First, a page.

Q | What do you draw on from your own life to help STOKED succeed? I have a young son, and that’s motivation to know that the work we’re doing at STOKED will help lead to a better world when he is older. I am no different than the kids that we work with. I’m from a lower-middle class immigrant family who struggled to give me the things that I needed. I had a lot of help along the way. I see myself as part of this cycle. I’ve had a lot of opportunities. It’s my mission to serve these kids so that they can in turn do the same thing that when they’re older. I just want to do that by a few thousand. I want to do that thousands of times over, across the country.
Q | What are your greatest successes with STOKED? Being around for 8 years and growing. Expanding communities. Greater successes like kids graduating from high school. Kids are now starting to graduate from college, which is great. I’m proud of our direction right now, our office, and what we’re building. I’m really excited about creating a space for kids in our community. Because we’re really only as strong as our community. I realize that what we’re doing is community development as well. Community development in the microform, not in the physical form. If we can help make our community better – our community of supporters, volunteers, and our partners stronger – STOKED would be able to benefit from that as well.
Q | What are your greatest obstacles? Right now: up-and-down funding. Having people understand the opportunity gap. Collaborating with other organizations – that’s an obstacle. And having people see that we’re not competing, and that we’re all good at certain areas. Geography – not all geographies are the same, so it’s hard to look at what growth looks like in different geographies. I think that’s it.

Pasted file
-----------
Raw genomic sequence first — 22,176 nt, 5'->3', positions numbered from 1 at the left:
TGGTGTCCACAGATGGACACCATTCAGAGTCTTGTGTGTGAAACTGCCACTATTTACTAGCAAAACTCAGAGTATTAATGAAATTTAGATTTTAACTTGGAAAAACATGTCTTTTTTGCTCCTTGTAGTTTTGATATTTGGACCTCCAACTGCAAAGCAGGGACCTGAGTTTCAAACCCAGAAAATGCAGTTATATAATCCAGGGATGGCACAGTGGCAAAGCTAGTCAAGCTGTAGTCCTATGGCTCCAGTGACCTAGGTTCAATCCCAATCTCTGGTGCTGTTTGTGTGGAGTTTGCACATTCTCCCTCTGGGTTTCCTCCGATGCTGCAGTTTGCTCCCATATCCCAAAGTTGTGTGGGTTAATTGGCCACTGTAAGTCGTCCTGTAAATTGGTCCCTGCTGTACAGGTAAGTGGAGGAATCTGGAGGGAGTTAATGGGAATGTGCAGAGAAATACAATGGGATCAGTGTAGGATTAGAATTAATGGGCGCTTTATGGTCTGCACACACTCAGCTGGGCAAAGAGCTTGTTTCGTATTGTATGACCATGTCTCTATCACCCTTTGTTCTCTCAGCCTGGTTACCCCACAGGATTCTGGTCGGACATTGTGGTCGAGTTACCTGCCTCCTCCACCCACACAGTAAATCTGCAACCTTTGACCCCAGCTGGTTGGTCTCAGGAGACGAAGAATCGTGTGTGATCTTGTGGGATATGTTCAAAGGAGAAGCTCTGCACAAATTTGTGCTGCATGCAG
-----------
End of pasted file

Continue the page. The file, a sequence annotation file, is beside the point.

Q | If there were one lesson you could teach your teens, what would it be? Appreciate everything that you have. Also the cliché – ‘have an attitude of gratitude.’ Appreciate everything and never stop going for the things you want in life. Don’t ever stop, no matter how hard it gets.
Q | What can our readers do to support your mission? If they’re in LA or NY, they can volunteer. They can donate. They can be part of the STOKED Igniter Program by donating monthly. They can get their companies involved. If they’re not in NY or LA and they’re interested in opening a STOKED chapter… I’d be open to that.
From the Editor